Intel’s Thunderbolt Technology Doubles Data Transfer Speed
Enid Burns for redOrbit.com — Your Universe Online
Intel took the stage at the National Association of Broadcasters conference (NAB) this week to show off its Thunderbolt technology, a new I/O protocol capable of transmitting data with up to 20 Gbps throughput.
What´s more, the new interface is capable of these speeds in both directions. In a demonstration at NAB, Engadget reported Thunderbolt was running at 1,200 Mbps. The speed isn’t quite the promised 20 Gbps, but it is faster than anything else out there. USB 3.0 promises to transmit up to 10 Gbps by 2014, up from a current speed of 5 Gbps, All Things D reports
Intel says Thunderbolt currently has about 200 licensees. Among those licensees is PROMISE Technology. The company showcased fast storage solutions using Thunderbolt at NAB this week. Included in its lineup of Thunderbolt products is the Pegasus R4/R6 and Pegasus J2.
“PROMISE is very excited to showcase the Pegasus R4/R6 and the Pegasus J2 on Windows at the NAB Show 2013,” said James Lee, CEO of PROMISE Technology, in a statement.
“The incredible throughput and ease of use of Pegasus are helping creative professionals on both Mac and PC work much more efficiently and there is no better stage than the NAB Show to demonstrate how PROMISE’s storage solutions with Thunderbolt technology can accelerate and simplify even the most demanding digital media workflows.”
Intel supports its licensees, and the demo of PROMISE storage solutions was as much of a showcase for PROMISE as it was for Intel.
“Thunderbolt brings incredible performance, flexibility and simplicity to professionals in the media and entertainment industry,” said Jason Ziller, Intel’s director of Thunderbolt Marketing, in a company statement. “The Pegasus J2 and Pegasus R4/R6 help highlight what is possible for creative professionals, whether they are working on Mac or PC.”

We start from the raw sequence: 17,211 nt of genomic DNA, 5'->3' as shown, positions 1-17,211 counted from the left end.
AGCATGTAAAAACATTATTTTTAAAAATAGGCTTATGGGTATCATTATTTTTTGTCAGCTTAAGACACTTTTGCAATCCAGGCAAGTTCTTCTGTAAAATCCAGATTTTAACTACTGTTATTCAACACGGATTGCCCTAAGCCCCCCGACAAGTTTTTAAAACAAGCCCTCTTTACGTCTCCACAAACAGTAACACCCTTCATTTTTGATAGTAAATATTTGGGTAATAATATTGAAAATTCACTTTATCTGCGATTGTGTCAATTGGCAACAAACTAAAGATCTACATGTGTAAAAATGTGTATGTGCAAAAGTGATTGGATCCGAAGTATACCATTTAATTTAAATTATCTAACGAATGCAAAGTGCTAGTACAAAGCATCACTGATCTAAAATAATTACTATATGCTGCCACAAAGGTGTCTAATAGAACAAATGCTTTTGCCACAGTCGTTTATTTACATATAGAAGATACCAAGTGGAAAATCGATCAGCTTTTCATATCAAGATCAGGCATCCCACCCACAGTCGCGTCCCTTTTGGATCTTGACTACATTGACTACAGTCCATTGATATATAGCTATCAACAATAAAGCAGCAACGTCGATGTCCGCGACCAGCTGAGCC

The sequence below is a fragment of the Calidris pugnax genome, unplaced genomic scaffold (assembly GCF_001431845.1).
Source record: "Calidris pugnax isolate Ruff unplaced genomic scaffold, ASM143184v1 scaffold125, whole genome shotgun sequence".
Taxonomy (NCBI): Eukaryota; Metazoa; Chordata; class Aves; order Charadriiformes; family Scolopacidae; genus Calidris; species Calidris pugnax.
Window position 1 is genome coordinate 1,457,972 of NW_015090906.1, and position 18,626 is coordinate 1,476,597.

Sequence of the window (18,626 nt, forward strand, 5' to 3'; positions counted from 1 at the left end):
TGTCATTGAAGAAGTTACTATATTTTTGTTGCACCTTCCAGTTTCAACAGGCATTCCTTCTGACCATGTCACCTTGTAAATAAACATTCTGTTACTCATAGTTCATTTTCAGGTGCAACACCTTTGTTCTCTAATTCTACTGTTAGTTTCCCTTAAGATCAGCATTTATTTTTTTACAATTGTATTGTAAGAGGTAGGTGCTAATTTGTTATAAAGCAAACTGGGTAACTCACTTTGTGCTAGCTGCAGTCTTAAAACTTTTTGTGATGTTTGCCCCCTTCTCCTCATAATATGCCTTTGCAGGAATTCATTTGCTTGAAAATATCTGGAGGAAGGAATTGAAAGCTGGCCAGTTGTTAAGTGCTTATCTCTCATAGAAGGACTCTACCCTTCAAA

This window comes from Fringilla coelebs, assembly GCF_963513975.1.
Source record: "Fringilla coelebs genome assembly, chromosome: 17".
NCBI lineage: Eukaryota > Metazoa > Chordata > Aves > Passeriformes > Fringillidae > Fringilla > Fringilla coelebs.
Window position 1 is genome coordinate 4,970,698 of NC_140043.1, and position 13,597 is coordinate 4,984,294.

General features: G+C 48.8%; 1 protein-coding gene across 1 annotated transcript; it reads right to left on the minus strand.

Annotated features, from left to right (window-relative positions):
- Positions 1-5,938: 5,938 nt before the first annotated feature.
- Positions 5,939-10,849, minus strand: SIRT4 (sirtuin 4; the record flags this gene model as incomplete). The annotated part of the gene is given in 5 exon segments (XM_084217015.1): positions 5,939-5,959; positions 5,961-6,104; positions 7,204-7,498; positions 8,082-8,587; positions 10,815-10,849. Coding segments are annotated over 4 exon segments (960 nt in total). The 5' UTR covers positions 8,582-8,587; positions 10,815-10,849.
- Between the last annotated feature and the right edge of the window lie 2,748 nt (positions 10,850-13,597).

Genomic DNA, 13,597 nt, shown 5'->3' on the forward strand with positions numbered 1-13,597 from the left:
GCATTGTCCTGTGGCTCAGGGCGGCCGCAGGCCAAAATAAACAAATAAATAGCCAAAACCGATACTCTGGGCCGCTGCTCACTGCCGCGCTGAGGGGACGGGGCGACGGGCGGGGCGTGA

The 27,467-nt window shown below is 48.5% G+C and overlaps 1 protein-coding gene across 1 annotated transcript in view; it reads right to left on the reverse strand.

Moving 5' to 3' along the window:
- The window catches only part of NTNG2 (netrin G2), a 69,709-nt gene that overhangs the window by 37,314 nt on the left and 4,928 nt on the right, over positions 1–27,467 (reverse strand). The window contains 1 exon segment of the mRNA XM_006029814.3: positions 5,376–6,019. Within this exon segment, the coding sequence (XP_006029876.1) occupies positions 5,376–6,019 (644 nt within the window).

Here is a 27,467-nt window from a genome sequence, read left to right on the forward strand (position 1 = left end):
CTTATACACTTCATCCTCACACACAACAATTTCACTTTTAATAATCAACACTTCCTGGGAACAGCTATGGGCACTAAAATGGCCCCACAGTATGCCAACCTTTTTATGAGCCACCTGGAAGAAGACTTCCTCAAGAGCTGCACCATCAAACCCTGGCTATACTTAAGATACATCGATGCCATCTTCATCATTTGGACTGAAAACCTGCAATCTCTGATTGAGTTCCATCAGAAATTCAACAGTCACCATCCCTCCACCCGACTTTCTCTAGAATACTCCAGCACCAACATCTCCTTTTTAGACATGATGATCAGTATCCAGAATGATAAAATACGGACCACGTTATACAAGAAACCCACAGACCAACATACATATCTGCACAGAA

While there are numerous uses for Thunderbolt that take advantage of the speed, one key benefit is the ability to display and transfer 4K video simultaneously, Mashable says. The 4K TV standard, also called UltraHD, is on the marketplace. Adoption of the sets has been slow because the price is still high, but also because there is currently very little content for 4K televisions. Thunderbolt’s ability to send and receive video at speeds exceeding 4K means more options for delivering 4K content will likely become available, including streaming from a computer.
The Thunderbolt protocol was introduced in collaboration between Apple and Intel in early 2011. The standard is available for all current Apple computers with the exception of the Mac Pro tower. To date, adoption of Thunderbolt under the Apple Mac portfolio has reportedly been slow.
Future plans for Thunderbolt, which Intel has codenamed Falcon Ridge, expect to improve adoption of Thunderbolt protocols for devices for both PC and Apple markets. Advanced Thunderbolt hardware under the Falcon Ridge blanket will be available in the next generation of chipsets and in products by the end of the year. Intel expects to see a growing proliferation of these products throughout 2014.